That said, if you you can locate the feeder within a quick flight of cover (like bushes, tree branches or brush piles), feeder birds will have a better chance of evading predators like Cooper’s Hawks or Sharp-shin Hawks who hunt around busy bird feeders. When birds feel more secure, they are more likely to spend time at your feeders. So obviously, this approach takes some thought and maybe some experimentation to get the right balance.
6) Put the Feeder on a Pole
While I do have a few feeders hanging from tree branches, I’ve found that some types of feeders really need to be on a pole out of squirrel jumping range. In my yard, if you put a platform feeder or hopper style feeder under a tree branch, you are essentially offering a squirrel buffet. So these feeders instead go on poles.
I also put my globe and cage type feeders on poles to keep squirrels from jumping on them and tipping the seed out. And I’ve finally gotten to the point where all of my suet feeders are on shepherd’s hook poles.
If you do put a feeder on a pole, make sure to use a properly positioned barrel baffle on the pole itself. Place the pole outside of squirrel jumping range (8 to 10 feet typically.)
7) Get a Different Feeder
If you have baffled your feeder and for whatever reason, can’t move the feeder to another location, consider whether a different feeder would work better in that spot. Buying a different feeder might be expensive, but the right feeder in the right location can save you a lot of money on birdseed (that doesn’t wind up in a squirrel’s belly) so can be worth it.
For example, I have two Squirrel Buster Plus feeders that hang from tree limbs. These feeders are designed so a squirrel’s weight on the feeder closes the ports. If they climb on it, they are locked out. I’ve found that as long as the feeder is placed so a squirrel can’t sit on something else to reach the feeder’s side, they are kept out.
I did add disk baffles over these, but only to add extra discouragement so squirrels won’t bother the birds with repeated futile attempts to get into the feeders. These are not inexpensive feeders but positioned correctly, I’ve found they keep the squirrels out.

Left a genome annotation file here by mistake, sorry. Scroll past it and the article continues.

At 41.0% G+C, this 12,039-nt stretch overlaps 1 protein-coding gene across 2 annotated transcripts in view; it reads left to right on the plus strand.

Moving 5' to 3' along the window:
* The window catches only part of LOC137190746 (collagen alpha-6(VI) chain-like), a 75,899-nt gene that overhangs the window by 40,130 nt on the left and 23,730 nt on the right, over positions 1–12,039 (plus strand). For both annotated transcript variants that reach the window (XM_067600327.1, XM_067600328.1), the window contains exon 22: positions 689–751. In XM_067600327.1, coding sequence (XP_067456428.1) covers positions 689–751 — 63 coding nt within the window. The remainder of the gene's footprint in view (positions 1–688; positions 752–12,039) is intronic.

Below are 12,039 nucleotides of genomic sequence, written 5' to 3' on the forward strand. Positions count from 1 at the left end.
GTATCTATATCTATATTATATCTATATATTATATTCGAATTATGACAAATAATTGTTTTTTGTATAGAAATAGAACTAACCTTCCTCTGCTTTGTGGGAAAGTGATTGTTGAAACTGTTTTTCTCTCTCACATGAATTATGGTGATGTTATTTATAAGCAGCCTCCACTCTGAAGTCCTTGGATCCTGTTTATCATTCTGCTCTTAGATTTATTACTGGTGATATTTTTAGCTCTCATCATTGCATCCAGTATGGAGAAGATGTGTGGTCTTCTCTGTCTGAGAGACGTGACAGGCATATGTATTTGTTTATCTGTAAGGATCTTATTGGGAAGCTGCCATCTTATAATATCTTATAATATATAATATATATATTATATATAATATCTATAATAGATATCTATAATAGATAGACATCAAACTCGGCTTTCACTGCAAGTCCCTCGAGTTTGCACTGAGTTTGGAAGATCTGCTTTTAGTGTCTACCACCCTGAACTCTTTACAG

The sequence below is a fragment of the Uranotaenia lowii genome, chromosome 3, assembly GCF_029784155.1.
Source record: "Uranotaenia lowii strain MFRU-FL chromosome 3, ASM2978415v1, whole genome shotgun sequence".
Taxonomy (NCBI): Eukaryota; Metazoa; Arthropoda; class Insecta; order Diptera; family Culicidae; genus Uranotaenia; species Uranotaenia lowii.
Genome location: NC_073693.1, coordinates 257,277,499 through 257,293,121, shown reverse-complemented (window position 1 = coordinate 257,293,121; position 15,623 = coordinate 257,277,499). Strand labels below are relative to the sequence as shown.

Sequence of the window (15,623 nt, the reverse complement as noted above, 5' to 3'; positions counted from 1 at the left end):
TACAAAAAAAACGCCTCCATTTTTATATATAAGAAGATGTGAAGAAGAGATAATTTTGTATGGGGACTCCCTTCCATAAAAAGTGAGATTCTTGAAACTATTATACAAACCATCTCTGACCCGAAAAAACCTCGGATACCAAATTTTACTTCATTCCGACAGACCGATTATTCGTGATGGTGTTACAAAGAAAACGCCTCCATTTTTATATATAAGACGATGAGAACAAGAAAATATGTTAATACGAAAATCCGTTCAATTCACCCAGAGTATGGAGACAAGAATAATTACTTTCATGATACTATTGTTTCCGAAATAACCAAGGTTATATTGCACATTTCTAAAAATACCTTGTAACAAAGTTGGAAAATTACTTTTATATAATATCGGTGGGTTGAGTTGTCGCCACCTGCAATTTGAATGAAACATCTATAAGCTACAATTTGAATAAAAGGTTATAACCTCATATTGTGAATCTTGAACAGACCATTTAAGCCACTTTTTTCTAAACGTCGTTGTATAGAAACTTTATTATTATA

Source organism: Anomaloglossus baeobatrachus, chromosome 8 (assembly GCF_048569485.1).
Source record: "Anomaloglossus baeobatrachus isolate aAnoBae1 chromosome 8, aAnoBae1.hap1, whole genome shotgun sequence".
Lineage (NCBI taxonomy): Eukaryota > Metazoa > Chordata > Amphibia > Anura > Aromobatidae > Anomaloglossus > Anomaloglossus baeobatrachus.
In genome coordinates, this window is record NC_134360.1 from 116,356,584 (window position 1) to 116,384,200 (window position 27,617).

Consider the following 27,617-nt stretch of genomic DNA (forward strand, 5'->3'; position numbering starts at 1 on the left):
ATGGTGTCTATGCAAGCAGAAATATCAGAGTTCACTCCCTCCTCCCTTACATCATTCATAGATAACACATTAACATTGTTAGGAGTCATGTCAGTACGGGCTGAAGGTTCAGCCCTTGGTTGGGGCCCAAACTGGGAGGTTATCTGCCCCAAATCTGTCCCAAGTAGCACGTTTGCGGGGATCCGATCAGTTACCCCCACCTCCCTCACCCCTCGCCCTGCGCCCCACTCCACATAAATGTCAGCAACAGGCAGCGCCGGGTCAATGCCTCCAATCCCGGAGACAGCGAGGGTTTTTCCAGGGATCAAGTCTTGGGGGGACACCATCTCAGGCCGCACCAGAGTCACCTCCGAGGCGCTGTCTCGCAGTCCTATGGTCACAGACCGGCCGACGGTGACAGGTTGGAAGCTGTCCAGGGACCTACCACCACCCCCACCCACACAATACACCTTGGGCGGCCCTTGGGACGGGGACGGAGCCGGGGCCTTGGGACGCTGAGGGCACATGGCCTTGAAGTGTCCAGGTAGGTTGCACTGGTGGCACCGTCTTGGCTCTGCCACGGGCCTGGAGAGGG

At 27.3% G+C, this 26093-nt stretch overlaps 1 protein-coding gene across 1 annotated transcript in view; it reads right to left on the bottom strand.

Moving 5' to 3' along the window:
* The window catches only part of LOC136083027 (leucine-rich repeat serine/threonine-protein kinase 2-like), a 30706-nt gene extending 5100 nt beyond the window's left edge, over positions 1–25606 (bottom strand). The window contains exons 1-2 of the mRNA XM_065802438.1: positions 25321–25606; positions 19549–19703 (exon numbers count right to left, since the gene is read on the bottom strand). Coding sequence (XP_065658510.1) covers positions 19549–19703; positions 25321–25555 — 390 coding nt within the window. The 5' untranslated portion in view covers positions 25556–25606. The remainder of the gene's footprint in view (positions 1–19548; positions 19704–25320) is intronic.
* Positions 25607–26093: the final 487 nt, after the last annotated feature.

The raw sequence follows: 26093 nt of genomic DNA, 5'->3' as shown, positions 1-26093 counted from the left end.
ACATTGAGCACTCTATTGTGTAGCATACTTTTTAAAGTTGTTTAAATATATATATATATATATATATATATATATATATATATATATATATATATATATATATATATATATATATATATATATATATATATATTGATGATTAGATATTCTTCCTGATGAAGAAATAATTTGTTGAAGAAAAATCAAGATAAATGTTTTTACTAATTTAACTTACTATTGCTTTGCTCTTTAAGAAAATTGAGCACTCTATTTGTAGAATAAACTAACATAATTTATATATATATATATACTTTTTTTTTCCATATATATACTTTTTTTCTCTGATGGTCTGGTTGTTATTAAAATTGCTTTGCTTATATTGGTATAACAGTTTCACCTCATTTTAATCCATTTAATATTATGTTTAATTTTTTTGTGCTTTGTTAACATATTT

8) Use a Different Seed or Suet
While the squirrels in my yard prefer sunflower seed and peanuts, they will eat anything (except nyjer) if they are hungry enough. When I first started putting safflower in some of my feeders, the squirrels would shun the safflower. But now they’ve adjusted so that they will readily eat safflower. But your squirrels might (at first at least) be pickier, so it is worth a try.
My local squirrels are not fans of the hot pepper type of commercial suet. They typically shun it most of the year, but in mid-winter they will eat it if they are hungry enough.
9) Feed the Squirrels
Another alternative approach is to set up a feeding station for squirrels at a distance from the bird feeders. This keeps them busy over there instead of in your feeders. I did this for several years, by hanging an old bird feeder that was not squirrel proof right against a small tree’s main trunk where they could easily get into it. I filled it with black oil sunflower seed bought in bulk, which was cheaper than the safflower seed and hulled sunflower hearts I was using in my bird feeders. I also experimented with some squirrel foods as well.
I have mixed feelings about this approach. It reduced the pressure on the bird feeders because the squirrels were mostly happy to go with this easiest to get into feeder. But I was still paying to feed squirrels. I also think the easy food source increased the number of squirrels in my yard. Once I got my bird feeders set up to keep squirrels out, I stopped feeding squirrels (beginning in the summer.) That’s worked better for me. But lots of people really enjoy squirrel antics and find feeding them to be fun.
There are multiple approaches to dealing with squirrels. Think of it like a puzzle to be solved. Start by watching to see how the squirrels are getting to your feeders. Then consider your options. Some approaches will cost more than others. So you may want to consider the free options first (like moving an existing feeder for example.) But do keep in mind that spending $100 or more on a feeder and a baffle and/or pole might actually save you many hundreds of dollars in birdseed.